how to cater to guests who follow a gluten free diet

Celiac Etiquette: 4 Rules For Guests And Hosts

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Who is this micro-class for

* Waiters and hospitality staff

* House-party hosts

* Guests with an intolerance to gluten

What you’ll learn

* What a gluten-free diet is

* How to provide a safe dining experience to guests with an intolerance to gluten

Resources

* Less than 8 minutes to complete

About this micro-class

Celiac etiquette is the set of rules to appropriately plan a menu and manage the dining experience for guests with an intolerance to gluten.

1. Be prepared to tend to your celiac guests

How to spot the symptoms of an intolerance to gluten

Celiac guests are intolerant to gluten, thus they usually follow a strict gluten-free diet. Gluten is usually contained in grains, such as bread or pasta.

The most common symptoms include:

  • An itchy sensation inside the mouth, throat, or ears.
  • An itchy red skin rash.
  • Swelling of the face, tongue, lips, or roof of the mouth.
  • Abdominal cramps, vomiting, bloating, wind, and diarrhea.
  • Coughing and difficulty breathing.

Emergency plan

Every host should have an emergency plan in place in case a guest or customer experiences an allergic reaction.

Ensure that the staff knows how to call for medical assistance if needed.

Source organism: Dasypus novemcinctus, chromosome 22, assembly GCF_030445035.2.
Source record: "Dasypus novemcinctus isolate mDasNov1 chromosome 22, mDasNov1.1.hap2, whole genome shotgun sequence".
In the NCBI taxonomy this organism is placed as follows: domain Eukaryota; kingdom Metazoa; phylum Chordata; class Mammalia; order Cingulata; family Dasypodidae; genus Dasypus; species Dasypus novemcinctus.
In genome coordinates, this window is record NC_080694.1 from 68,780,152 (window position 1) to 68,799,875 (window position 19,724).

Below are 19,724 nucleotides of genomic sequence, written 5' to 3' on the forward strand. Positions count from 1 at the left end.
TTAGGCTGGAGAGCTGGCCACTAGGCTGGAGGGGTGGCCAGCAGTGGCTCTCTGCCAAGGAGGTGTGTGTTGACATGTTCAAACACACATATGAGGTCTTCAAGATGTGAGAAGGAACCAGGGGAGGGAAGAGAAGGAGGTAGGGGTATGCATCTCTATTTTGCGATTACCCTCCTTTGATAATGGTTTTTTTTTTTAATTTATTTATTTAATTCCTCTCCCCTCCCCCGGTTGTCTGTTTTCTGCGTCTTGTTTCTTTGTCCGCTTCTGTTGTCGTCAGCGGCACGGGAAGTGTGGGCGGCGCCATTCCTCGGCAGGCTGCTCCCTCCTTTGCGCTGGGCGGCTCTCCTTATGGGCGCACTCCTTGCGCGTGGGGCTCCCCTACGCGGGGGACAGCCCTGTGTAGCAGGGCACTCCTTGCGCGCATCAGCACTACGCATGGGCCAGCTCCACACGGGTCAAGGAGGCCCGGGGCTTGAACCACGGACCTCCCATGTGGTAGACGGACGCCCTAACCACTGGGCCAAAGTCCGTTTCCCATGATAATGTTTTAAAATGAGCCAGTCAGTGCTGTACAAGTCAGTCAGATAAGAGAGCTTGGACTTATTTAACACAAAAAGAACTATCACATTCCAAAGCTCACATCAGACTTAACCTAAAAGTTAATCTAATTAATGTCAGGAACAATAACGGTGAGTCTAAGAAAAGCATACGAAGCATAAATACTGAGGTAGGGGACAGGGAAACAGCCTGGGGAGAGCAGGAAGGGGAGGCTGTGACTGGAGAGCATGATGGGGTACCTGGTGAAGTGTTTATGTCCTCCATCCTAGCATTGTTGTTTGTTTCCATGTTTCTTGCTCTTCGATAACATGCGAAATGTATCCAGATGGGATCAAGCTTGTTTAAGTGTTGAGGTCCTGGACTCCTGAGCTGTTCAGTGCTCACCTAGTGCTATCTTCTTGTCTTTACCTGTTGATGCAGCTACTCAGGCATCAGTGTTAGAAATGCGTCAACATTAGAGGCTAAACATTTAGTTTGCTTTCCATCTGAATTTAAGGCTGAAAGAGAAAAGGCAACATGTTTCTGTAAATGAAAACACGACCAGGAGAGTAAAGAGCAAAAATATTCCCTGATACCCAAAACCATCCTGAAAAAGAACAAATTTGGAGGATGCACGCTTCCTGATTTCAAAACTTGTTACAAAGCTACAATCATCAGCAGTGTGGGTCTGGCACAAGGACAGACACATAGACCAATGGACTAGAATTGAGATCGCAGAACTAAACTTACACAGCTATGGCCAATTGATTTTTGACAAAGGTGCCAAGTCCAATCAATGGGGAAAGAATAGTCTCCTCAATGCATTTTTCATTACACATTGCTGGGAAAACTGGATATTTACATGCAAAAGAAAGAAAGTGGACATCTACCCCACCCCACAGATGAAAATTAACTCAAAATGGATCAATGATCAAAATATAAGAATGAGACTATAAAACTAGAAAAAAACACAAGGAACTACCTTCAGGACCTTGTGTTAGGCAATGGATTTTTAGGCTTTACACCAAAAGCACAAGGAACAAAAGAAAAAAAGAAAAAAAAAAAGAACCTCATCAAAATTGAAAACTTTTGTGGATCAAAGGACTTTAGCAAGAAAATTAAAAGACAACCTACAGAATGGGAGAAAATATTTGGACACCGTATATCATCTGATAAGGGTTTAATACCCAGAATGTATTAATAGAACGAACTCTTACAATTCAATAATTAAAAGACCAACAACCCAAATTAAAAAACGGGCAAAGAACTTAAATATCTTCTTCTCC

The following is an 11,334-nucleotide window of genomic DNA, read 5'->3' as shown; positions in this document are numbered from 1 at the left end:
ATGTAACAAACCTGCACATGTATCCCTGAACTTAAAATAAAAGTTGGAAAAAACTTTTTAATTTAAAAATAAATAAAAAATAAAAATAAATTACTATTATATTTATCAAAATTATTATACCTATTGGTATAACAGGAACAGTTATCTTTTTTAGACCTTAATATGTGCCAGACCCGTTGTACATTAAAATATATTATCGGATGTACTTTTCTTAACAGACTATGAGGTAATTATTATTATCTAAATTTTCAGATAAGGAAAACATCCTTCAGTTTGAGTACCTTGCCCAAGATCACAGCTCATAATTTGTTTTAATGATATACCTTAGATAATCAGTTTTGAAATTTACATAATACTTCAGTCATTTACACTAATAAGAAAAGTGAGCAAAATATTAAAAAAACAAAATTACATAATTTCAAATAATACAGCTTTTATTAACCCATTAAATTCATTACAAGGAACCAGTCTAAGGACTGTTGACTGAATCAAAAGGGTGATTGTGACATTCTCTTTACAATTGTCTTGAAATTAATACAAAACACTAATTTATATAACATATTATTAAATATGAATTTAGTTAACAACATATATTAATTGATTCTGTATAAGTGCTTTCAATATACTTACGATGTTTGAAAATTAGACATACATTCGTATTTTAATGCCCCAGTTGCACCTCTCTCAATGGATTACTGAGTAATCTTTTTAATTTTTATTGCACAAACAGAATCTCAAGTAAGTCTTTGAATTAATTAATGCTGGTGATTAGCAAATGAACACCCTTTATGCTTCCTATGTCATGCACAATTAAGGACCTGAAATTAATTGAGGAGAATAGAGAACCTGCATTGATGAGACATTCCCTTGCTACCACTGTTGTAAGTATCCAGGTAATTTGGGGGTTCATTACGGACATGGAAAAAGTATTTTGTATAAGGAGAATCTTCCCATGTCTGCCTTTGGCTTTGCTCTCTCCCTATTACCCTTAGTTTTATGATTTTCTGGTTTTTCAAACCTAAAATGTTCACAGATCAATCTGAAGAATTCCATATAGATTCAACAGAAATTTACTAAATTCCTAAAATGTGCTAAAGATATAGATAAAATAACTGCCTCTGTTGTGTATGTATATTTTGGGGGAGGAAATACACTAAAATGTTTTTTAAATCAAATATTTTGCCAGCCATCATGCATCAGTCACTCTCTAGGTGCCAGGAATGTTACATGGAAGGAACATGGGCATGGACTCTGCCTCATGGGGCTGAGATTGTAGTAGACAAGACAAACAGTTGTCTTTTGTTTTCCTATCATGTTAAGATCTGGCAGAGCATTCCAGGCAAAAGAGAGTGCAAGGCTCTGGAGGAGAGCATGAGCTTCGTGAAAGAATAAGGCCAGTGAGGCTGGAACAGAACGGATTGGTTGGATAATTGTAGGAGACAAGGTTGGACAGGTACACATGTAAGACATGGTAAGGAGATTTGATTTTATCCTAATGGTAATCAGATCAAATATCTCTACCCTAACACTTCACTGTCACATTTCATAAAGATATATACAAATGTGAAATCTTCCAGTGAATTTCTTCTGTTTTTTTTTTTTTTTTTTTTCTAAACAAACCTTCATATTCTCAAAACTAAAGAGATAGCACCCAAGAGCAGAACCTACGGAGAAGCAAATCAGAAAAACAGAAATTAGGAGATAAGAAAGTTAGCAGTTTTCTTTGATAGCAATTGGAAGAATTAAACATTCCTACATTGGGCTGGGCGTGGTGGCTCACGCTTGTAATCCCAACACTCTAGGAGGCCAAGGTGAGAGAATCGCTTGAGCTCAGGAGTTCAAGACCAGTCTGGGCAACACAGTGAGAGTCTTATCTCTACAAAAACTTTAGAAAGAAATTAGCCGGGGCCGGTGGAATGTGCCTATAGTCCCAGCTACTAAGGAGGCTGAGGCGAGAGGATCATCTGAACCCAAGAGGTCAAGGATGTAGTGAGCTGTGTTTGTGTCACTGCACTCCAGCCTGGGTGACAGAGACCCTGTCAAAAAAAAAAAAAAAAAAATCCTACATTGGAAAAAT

2. Plan a safe gluten-free menu and dining experience

Avoid gluten traces and cross-contamination

Even a small amount or trace of gluten can trigger a reaction.

Intolerance symptoms usually happen after ingesting a large amount of gluten. However, celiac people tend to avoid gluten altogether. Thus, their body grows less accustomed to it and sensitivity increases.

Follow cooking etiquette principles to cook food safely. Designate specific utensils, cutting boards, and cooking surfaces for gluten-free dishes.

Create a transparent gluten-free menu

Clearly mark all the dishes or items on the menu that include gluten and those that are 100% gluten-free. Label them with a recognized symbol or statement. Make detailed ingredient lists available to customers or guests upon request.

Serve each food on its dedicated plate

Allow your guests with gluten intolerance to pick the foods they can eat and avoid the ones they cannot eat. 

Avoid serving multiple foods on the same plate. Instead, try to separate them. Assign a plate to each food or ingredient. Serve condiments and sauces separately from food. Present each food with its serving utensils.

Include safe options for your celiac guests

Some foods present a lower risk of triggering an allergic reaction or food intolerance. Plan some safe dishes that almost any guest will be able to eat. For instance, baked potatoes or salad are safe options for most guests.

Be open to accomodate any special needs of your celiac guests

Offer ingredient substitutions whenever possible to accommodate guests with gluten intolerance. Be transparent about potential substitutions and any extra costs involved.

Be open to customizing dishes and offering a gluten-free version. Clearly communicate any limitations in customization due to the nature of the dish or kitchen processes.

Avoid foods that may be unhealthy for celiac guests

Meat

In general, meat can be appropriate for a gluten-free diet. However, a celiac diet must avoid any meat that may contain gluten, such as breaded meat or processed meat like schnitzel, hot dogs, or sausage.

Fish and seafood

Celiac people can eat fish or seafood unless they are breaded. However, it is best to avoid canned or processed fish as they may contain traces of gluten.

Dairy products and cheese